Robert Zatorre, Ph.D.
Robert Zatorre, Ph.D., is a cognitive neuroscientist at the Montreal Neurological Institute of McGill University. His laboratory studies the neural substrate for auditory cognition, with special emphasis on two characteristically human abilities: speech and music. He and his collaborators have published about 300 scientific papers on topics including pitch perception, auditory imagery, brain plasticity, and musical pleasure. In 2006 he became the founding co-director of the international laboratory for Brain, Music, and Sound research (BRAMS), a unique multi-university consortium dedicated to the cognitive neuroscience of music. He tries to keep up his baroque repertoire on the organ whenever he gets a chance.
Cristian Zaelzer-Perez Receives 2019 SfN Science Educator AwardReport from Neuroscience 2019
Interview with Cristian Zaelzer-Perez on his work bringing scientists and artists together to enrich one another.
Stefano Sandrone Receives 2019 SfN Science Educator AwardReport from Neuroscience 2019
Interview with Stefano Sandrone on how he got started in education, the importance of mentors, and more.
Centering Human-Centered Artificial IntelligenceReport from Neuroscience 2019
AI pioneer Fei-Fei Li shared her vision and research at the Society for Neuroscience annual meeting in Chicago.
INS Keynote Address: Martha Farah on the Impact of SESReport from the International Neuroethics Society Conference, 2019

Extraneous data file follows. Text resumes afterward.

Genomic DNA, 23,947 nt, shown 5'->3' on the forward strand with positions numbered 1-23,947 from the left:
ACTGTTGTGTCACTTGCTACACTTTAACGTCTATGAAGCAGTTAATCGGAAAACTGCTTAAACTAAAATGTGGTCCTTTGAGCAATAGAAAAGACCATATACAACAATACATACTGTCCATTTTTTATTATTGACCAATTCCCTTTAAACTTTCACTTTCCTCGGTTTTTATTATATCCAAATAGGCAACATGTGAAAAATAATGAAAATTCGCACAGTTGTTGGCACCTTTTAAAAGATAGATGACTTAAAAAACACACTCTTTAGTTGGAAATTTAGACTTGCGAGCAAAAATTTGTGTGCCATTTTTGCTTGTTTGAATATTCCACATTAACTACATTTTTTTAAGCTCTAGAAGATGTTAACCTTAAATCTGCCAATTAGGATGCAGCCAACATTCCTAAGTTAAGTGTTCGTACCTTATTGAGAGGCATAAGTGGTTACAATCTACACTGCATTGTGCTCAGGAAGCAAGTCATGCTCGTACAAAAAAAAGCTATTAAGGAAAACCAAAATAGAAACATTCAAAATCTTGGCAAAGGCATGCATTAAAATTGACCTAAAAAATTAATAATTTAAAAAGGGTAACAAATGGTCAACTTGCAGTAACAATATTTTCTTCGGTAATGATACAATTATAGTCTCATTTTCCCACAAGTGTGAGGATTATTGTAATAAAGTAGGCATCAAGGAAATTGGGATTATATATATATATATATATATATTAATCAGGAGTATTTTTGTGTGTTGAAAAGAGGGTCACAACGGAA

Martha J. Farah delivered a spirited defense of the fledgling field of neuroethics to a supportive audience on Friday, the final day of the 2019 annual meeting of the International Neuroethics Society (INS), in Chicago.
Psychedelic Treatment for Consciousness Disorders?
If the complexity of a brain’s connections is a good measure of consciousness, and if psychedelics increase connectivity, could they help people in unconscious states like coma?
Functional Imaging of the Fetal Brain
Results from improved techniques—including finding brain tissue in a moving fetus in moving amniotic fluid—add to the argument that the seeds of some disorders are present before birth.
Growing Brains: Warnings from a Cell Line That Became ImmortalNeuroethics Essay Contest Winner, 2019
The winning entry in this year's Neuroethics Essay Contest, general-audience category, is by Sunidhi Ramesh, Sidney Kimmel Medical College Emory University
CNS Intervention in the Courtroom: An Ethical Evaluation of the Rehabilitative Potential of SSRIsNeuroethics Essay Contest Winner, 2019
The winning entry in this year's Neuroethics Essay Contest, academic category, is by Khayla Black, New York University Shanghai
The Right to Neurotechnology: Exploring the Government’s Role on Societal Stratification in the Future of Human EnhancementNeuroethics Essay Contest Winner, 2019
The winning entry in this year's Neuroethics Essay Contest, high-school category, is by Prithvi Nathan, Thomas Jefferson High School for Science and Technology
Guns and the Mental Health MisnomerNeuroethics Viewpoint
While mass shootings continue to escalate, politics has led to the absence of solid, peer-reviewed research that will help identify individuals who might commit violent crimes. Column by Philip M. Boffey